Woman's $940k theft from vet hospital to play pokies app
A woman has pleaded guilty to stealing $940,000 from her employer, after using the funds to fuel her addiction to an online gambling game that doesn’t pay out real money.
Tasmanian woman Rachel Naomi Perri appeared before Hobart’s Supreme Court on Monday facing 25 charges of computer-related fraud and one count of fraud.
Ms Perri, 49, stole the money over the three years she worked at the Tasmanian Veterinary Hospital as an account manager.
The “anomalies” in bank transactions were only discovered after Ms Perri was made redundant.
The full extent of her theft was uncovered after a full investigation.
Crown prosecutor Simone Wilson told the court that Ms Perri made 475 fraudulent transactions over the course of three years and four months, with the final amount totalling $940,221.
Ms Wilson told the court that Ms Perri was the only person managing the hospital’s bank accounts and transferred money from the accounts to a variety of credit cards, personal loans, and other bank accounts in her name.
Police also discovered that Ms Perri had fraudulently taken out a $30,000 credit card in her husband’s name in 2015, racking up $24,000 in debt without her husband’s knowledge.
When she was interviewed by police in 2019, Ms Perri “immediately said, ‘I’m guilty’.”
The court heard that Ms Perri told police she had been playing a game called Heart of Vegas for the past four years, which is where all of the money had gone.
“It is similar to playing pokies and you shop to purchase coins or credits,” Ms Wilson told the court.
“[But the] credit purchased never turned into actual money. She couldn’t explain why she was playing that game when there was no return.”
Heart of Vegas claims to feature “real Vegas slot machines just like the ones you know and love”.
Its terms and conditions also state that players “may be required to pay a fee to obtain virtual items”, but that “virtual items may never be redeemed for ‘real world money’”.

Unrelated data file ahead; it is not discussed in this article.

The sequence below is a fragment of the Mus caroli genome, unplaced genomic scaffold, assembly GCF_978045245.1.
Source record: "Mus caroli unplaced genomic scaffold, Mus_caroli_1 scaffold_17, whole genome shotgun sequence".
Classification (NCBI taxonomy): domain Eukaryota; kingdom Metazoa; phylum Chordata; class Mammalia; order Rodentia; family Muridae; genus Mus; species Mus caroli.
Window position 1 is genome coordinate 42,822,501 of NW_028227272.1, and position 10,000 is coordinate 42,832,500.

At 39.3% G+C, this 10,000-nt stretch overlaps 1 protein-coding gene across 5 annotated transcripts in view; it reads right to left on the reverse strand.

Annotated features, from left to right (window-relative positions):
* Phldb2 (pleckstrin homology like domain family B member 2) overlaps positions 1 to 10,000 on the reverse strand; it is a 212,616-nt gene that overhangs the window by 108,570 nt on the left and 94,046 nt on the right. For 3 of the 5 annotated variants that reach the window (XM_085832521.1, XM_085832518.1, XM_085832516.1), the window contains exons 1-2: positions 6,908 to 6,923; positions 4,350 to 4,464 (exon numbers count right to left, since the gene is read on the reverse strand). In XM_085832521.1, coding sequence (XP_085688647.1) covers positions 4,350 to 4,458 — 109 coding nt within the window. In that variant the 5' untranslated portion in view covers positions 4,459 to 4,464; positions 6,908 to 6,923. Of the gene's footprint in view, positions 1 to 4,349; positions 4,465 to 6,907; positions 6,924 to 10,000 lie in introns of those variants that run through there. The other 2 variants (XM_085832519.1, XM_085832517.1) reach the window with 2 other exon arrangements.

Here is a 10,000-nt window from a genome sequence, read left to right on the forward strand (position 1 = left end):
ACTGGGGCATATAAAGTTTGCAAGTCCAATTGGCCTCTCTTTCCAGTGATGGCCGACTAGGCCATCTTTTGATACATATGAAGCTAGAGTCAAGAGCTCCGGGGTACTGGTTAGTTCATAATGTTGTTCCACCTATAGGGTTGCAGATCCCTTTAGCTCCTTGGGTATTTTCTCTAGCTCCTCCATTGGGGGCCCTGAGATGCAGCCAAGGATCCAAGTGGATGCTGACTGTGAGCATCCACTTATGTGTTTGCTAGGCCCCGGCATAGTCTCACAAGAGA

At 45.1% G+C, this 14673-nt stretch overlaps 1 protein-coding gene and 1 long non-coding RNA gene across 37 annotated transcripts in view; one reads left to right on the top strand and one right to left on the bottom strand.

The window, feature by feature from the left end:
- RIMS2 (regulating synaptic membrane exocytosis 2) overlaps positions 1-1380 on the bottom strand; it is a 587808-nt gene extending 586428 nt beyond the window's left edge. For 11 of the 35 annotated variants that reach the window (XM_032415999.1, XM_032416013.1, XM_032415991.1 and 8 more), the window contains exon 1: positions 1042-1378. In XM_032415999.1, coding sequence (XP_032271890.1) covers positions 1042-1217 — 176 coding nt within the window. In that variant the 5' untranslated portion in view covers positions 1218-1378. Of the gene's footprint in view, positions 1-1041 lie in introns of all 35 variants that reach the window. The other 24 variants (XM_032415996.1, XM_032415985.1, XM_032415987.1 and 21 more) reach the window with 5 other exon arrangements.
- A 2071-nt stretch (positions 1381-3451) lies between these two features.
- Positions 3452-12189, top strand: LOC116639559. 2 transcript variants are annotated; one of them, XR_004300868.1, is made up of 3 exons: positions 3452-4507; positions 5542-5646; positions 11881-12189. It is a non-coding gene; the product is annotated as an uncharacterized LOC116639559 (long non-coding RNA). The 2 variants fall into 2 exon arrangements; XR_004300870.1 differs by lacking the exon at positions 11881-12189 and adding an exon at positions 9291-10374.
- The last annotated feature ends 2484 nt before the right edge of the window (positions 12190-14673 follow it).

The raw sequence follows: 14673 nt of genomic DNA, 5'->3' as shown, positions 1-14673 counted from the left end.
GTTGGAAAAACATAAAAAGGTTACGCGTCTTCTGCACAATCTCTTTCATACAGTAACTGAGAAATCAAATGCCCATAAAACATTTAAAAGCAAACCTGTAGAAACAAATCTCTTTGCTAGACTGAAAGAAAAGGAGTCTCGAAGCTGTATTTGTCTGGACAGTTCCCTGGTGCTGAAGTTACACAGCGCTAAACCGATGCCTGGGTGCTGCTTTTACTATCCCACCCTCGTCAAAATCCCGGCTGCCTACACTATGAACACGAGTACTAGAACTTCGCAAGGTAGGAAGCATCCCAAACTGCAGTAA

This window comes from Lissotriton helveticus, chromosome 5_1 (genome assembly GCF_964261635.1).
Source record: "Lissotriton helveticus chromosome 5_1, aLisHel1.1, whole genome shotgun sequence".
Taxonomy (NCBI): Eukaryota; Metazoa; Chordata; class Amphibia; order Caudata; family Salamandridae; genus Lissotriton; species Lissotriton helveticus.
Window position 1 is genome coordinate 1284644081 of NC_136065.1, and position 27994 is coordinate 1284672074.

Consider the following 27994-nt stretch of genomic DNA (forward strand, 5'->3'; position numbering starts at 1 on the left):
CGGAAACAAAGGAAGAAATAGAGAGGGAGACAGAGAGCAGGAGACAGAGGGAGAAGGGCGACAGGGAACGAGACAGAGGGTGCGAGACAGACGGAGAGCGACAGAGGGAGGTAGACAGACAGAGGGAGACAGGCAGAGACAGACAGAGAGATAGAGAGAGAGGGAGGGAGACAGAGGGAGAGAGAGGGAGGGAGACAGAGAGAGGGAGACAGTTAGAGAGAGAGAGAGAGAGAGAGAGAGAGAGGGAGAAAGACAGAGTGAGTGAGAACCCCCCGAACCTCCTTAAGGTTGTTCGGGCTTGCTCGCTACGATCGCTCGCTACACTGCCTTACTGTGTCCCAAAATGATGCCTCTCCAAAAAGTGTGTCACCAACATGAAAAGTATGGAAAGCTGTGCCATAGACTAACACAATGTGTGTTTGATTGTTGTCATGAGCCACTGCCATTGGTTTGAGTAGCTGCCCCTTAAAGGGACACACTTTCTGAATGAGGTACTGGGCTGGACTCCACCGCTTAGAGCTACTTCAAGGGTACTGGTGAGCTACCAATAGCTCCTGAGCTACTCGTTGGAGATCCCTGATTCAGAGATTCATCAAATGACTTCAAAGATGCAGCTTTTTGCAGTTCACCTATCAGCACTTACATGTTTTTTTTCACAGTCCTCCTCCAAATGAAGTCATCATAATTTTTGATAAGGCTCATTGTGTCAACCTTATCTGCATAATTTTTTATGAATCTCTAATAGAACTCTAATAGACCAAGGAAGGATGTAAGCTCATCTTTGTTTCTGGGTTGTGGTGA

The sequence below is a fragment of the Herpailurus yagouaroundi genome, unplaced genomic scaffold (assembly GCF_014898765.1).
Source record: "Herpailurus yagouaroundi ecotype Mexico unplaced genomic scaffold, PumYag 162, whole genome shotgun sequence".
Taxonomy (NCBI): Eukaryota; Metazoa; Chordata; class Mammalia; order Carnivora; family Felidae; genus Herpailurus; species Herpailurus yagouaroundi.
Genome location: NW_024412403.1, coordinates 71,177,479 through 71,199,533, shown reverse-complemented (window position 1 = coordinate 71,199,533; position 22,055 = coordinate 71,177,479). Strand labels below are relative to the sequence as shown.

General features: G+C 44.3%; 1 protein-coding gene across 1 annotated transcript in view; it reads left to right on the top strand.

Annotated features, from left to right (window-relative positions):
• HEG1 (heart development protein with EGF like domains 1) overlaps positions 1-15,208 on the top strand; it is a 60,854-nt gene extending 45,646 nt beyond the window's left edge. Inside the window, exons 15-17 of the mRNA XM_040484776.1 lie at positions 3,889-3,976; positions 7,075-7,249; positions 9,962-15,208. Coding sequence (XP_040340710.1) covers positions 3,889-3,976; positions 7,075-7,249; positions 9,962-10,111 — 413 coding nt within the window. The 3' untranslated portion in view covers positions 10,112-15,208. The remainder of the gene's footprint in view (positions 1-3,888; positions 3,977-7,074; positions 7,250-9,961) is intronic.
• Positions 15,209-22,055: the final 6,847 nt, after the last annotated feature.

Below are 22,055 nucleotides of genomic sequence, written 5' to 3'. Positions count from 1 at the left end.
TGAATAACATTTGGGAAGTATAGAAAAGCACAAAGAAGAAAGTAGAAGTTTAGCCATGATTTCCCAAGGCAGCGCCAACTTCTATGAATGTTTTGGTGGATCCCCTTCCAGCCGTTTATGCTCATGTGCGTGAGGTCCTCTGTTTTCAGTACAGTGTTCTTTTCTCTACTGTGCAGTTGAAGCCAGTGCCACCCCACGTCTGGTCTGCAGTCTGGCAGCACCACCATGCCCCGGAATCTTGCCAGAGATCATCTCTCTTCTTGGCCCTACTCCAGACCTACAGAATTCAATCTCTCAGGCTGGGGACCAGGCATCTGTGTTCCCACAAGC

Ms Wilson read out Ms Perri’s interview with police to the court and said she was in her “own little world” while playing.
“I got myself into so much trouble but decided I’d keep going until [I] got caught,” she said in the record of the interview.
“I knew I couldn’t get away with it. I was waiting for a knock on the door from police.”
Greg Barns, Ms Perri’s lawyer, told the court that the accused had a “lengthy history of gambling” that started when she turned 18 in Launceston.
“She began to use poker machines and she won $26 from placing a dollar into a machine and, as she described it, it went from there,” he told the court.
Mr Grant said his client had moved from Launceston to Hobart for a fresh start, but began gambling 2008-09.
“She described spending consecutive hours on poker machines,” he said.
“One session she spent 16 hours continuously playing on the machine.”
When Ms Perri discovered Heart of Vegas, Mr Barns said she became so addicted that she would keep spending money just to “keep playing the game”.
“She got so addicted that she’d play it first thing in the morning,” he told the court.
“She would set it up at night so it played in auto.”
Ms Perri was diagnosed as having a severe gambling disorder by forensic psychiatrist Dr Michael Jordan.
“He considered that Perri’s gambling disorder was the most significant factor in her fraud activity,” Mr Barns told the court.
“[Her gambling was mindless, with no hope of any financial gain.”
Mr Barns told the court that Ms Perri voluntarily entered therapy and would need to continue once she was in prison.
He said it was unlikely that his client would be able to pay back the veterinary services, after they instituted civil proceedings to recover the money.
Ms Wilson said the accused’s behaviour was “planned” and “calculated”, and that she only stopped because she was made redundant.
“The prospects of her recovering are slim to non-existent,” she told the court.
Ms Perri has been remanded in custody until she is sentenced next month.
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